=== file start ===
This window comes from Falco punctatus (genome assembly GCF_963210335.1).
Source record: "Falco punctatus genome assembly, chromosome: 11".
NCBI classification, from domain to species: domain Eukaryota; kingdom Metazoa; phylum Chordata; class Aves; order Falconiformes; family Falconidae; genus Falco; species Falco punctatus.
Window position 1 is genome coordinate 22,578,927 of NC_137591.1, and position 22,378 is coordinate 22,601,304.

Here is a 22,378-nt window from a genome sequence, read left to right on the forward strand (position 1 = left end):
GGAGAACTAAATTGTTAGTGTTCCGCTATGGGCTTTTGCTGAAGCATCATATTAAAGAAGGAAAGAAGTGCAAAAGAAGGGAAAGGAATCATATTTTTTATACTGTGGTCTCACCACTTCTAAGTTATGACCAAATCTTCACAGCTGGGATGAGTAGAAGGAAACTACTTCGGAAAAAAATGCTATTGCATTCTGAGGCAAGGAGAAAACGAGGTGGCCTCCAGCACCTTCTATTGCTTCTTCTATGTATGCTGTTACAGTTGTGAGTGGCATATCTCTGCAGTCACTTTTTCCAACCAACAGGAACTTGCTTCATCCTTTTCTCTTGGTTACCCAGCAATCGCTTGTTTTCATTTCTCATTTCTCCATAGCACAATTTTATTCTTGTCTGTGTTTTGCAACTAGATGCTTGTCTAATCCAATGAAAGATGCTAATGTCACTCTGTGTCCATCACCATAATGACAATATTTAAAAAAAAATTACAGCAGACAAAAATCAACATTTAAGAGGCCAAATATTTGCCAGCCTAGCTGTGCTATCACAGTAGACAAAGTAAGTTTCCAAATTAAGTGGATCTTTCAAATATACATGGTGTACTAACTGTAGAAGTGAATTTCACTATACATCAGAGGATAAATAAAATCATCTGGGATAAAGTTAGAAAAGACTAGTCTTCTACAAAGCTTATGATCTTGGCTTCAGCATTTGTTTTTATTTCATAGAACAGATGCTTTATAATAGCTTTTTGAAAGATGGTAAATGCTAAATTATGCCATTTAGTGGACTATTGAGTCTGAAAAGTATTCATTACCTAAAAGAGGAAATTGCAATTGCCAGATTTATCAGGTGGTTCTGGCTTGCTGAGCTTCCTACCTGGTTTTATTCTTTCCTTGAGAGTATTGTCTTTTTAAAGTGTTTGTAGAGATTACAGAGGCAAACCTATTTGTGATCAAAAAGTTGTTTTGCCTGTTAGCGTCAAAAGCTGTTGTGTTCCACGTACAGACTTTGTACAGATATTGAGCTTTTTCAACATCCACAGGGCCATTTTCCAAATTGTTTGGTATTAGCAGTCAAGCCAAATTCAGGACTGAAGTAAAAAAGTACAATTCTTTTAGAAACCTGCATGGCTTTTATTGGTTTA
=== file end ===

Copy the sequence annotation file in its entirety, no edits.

This window comes from Falco punctatus (genome assembly GCF_963210335.1).
Source record: "Falco punctatus genome assembly, chromosome: 11".
NCBI classification, from domain to species: domain Eukaryota; kingdom Metazoa; phylum Chordata; class Aves; order Falconiformes; family Falconidae; genus Falco; species Falco punctatus.
Window position 1 is genome coordinate 22,578,927 of NC_137591.1, and position 22,378 is coordinate 22,601,304.

Here is a 22,378-nt window from a genome sequence, read left to right on the forward strand (position 1 = left end):
GGAGAACTAAATTGTTAGTGTTCCGCTATGGGCTTTTGCTGAAGCATCATATTAAAGAAGGAAAGAAGTGCAAAAGAAGGGAAAGGAATCATATTTTTTATACTGTGGTCTCACCACTTCTAAGTTATGACCAAATCTTCACAGCTGGGATGAGTAGAAGGAAACTACTTCGGAAAAAAATGCTATTGCATTCTGAGGCAAGGAGAAAACGAGGTGGCCTCCAGCACCTTCTATTGCTTCTTCTATGTATGCTGTTACAGTTGTGAGTGGCATATCTCTGCAGTCACTTTTTCCAACCAACAGGAACTTGCTTCATCCTTTTCTCTTGGTTACCCAGCAATCGCTTGTTTTCATTTCTCATTTCTCCATAGCACAATTTTATTCTTGTCTGTGTTTTGCAACTAGATGCTTGTCTAATCCAATGAAAGATGCTAATGTCACTCTGTGTCCATCACCATAATGACAATATTTAAAAAAAAATTACAGCAGACAAAAATCAACATTTAAGAGGCCAAATATTTGCCAGCCTAGCTGTGCTATCACAGTAGACAAAGTAAGTTTCCAAATTAAGTGGATCTTTCAAATATACATGGTGTACTAACTGTAGAAGTGAATTTCACTATACATCAGAGGATAAATAAAATCATCTGGGATAAAGTTAGAAAAGACTAGTCTTCTACAAAGCTTATGATCTTGGCTTCAGCATTTGTTTTTATTTCATAGAACAGATGCTTTATAATAGCTTTTTGAAAGATGGTAAATGCTAAATTATGCCATTTAGTGGACTATTGAGTCTGAAAAGTATTCATTACCTAAAAGAGGAAATTGCAATTGCCAGATTTATCAGGTGGTTCTGGCTTGCTGAGCTTCCTACCTGGTTTTATTCTTTCCTTGAGAGTATTGTCTTTTTAAAGTGTTTGTAGAGATTACAGAGGCAAACCTATTTGTGATCAAAAAGTTGTTTTGCCTGTTAGCGTCAAAAGCTGTTGTGTTCCACGTACAGACTTTGTACAGATATTGAGCTTTTTCAACATCCACAGGGCCATTTTCCAAATTGTTTGGTATTAGCAGTCAAGCCAAATTCAGGACTGAAGTAAAAAAGTACAATTCTTTTAGAAACCTGCATGGCTTTTATTGGTTTA